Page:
In the middle of her sunset set at Wildwood Revival, Cary Ann Hearst paused and looked out at the crowd of smiling people.
“Thank you for this day,” said Hearst, one of the two members of Shovels and Rope. “This really is the start of our tour, and we get to play it with all you folks in this idyllic place.”
Idyllic wasn’t even an exaggeration to describe Wildwood Revival music festival. Hearst was on stage looking out into a crowd of fans clustered around the front while other groups of families and friends sat in lawn chairs and blankets around the festival area.
Cloverleaf Farm, the historic venue where Wildwood is held every year in Arnoldsville, about 20 minutes outside of downtown Athens, was a picturesque location for the Southern music and sustainable festival.
Wildwood Revival, a three-day intimate festival, held Sept. 27-29 at Cloverleaf Farm in Arnoldsville, is the “antithesis of your typical music…
The three-day intimate festival, held Sept. 27-29, is the “antithesis of your typical music festival experience,” according to the website. It brought out people of all ages, including young families and older couples, who came to listen to Southern-inspired tunes and “get out of the city,” as the mantra reads.
In addition to three days of music, local and sustainable food vendors and artist tents lined the outside of the pecan grove of Cloverleaf Farm, where the main festival grounds were.
It was a mindful festival, with yoga sessions in the mornings, campfire jams at night and an emphasis on sustainable practices. There were no single-use plastic cups or bottled waters, so people had to bring or buy reusable cups. Food vendors such as Maepole had all-compostable utensils and plates.
The pecan trees were helpful in the afternoons since the Georgia sun hadn’t seemed to catch up to the season yet. To stay cool, people were lounging under tall trees, hanging out at the Creature Comforts stand, or eating a meal in the outdoor pavilion. Others had handheld fans and cowboy hats to beat the heat.
Attendees wore a hodgepodge of overalls, plaid and tie dye patterns, cowboy boots and earth-toned fabrics. And whatever was comfortable in the sun. Some who went to the festival decided to stay on the farm all weekend and camped out, and there was a line of tents and RVs around the pecan grove.
Hearst, along with her partner, Michael Trent of Shovels and Rope, were on the stage as the clouds started to turn pink and attendees were washed in a glow of golden light.
The married couple played mostly songs from their new album “By Blood,” which they released in April. And, of course, they sang “Birmingham” at the beginning of the set, and festival goers shouted the lyrics “Athens, Georgia, on a Friday night/ Saw that little girl she could sing alright” right along with the band.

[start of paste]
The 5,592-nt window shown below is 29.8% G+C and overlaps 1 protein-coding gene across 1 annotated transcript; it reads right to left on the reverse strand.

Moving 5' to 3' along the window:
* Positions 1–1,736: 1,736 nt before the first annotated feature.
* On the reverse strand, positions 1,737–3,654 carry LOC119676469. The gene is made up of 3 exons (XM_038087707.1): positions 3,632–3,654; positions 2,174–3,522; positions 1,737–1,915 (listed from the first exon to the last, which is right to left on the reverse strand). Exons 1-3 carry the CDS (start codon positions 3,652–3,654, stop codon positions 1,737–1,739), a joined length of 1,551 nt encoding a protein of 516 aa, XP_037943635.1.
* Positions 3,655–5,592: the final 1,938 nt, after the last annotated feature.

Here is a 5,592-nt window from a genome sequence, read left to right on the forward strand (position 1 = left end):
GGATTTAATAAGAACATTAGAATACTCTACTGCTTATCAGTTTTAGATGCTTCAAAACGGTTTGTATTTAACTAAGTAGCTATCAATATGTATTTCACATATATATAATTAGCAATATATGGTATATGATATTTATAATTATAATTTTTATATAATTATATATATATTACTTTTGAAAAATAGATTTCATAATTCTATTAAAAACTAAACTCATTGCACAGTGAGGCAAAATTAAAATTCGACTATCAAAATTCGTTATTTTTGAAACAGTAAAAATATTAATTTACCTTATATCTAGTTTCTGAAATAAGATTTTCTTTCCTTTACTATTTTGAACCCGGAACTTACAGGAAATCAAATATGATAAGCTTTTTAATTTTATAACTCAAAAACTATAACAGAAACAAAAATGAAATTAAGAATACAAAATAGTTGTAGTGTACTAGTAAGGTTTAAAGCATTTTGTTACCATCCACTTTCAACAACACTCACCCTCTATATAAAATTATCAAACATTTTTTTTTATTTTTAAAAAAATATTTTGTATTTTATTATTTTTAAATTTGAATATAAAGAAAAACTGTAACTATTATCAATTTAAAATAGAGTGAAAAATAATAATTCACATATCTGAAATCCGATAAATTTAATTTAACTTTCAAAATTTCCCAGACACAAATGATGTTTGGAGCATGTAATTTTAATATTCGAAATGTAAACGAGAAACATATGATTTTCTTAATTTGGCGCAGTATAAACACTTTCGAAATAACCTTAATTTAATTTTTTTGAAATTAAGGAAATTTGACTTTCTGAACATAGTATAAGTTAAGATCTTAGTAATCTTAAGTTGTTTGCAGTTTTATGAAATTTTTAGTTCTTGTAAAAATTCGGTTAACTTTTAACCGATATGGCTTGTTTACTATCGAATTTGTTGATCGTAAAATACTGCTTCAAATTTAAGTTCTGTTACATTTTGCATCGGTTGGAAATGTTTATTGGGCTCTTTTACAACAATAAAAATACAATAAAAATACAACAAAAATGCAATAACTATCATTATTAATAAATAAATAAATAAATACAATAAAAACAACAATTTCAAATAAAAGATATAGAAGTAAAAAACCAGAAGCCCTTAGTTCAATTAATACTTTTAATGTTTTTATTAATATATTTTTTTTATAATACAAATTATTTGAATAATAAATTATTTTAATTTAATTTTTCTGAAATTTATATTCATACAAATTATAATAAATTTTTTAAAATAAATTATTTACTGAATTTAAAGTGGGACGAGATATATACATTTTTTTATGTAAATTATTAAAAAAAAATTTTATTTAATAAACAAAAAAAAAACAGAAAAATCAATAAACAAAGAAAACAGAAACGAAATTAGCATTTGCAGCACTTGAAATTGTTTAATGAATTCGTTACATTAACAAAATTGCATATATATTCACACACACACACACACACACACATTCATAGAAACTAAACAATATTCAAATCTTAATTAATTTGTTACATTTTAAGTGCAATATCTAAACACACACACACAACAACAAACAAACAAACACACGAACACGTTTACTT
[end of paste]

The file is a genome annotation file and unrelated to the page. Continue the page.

Other bands during the weekend included Langhorne Slim & The Lost at Last Band, Palm Palm, The Texas Gentlemen and Mandolin Orange, which was a crowd favorite on Friday night.
Lucinda Williams closed out the live stage music on Saturday night. Julie and Hannah Pittman, a mother-daughter duo at the festival, drove about seven hours from Fairhope, Alabama, to see her and Shovels and Rope perform.
Hannah Pittman, who is about to turn 30 years old, said she brought her mother to camp with her at Wildwood as a joint birthday present since their birthdays are a week apart.
“It’s been a great time,” Julie Pittman said. “It reminds me of my hippie days.”
The Pittmans set up their hammock and blanket to the left of the stage, where Julie Pittman had a bucket of bubble mix that she and children of all ages were making bubbles with. She said her husband makes the mixes, and they bring the soap to different places since everyone always has a great time playing with it.
The festival was a haven for young families. There were countless areas for children to get down in the dirt, play different sports or just run around with their siblings and friends.
That’s what 21-month-old twins Brooks and Elliott have loved — just playing with sticks and dirt, their parents said.
Becky and Jeffrey Garnett said this is the first time they’ve been at a festival like this as a family, and the four of them came from Atlanta to be there. They’re both University of Georgia graduates and thought it would be a fun weekend to support their friends in the Georgia Mountain String Band, who performed jams Sunday morning.
The Garnetts said they enjoyed listening to all the other musicians as well. Beyond the almost-constant stream of live music coming from the stage, parents could watch cooking tutorials or shop for handcrafted clothes, folk art, jewelry and more.
On Sunday, performances moved into the indoor festival for afternoon jams. Super Doppler, a rock band from Virginia, closed out the weekend.
Wildwood Revival brought together all the best aspects of the South for a relaxing late September weekend — tasty food and twanging string instruments amid a beautiful landscape and a welcoming atmosphere.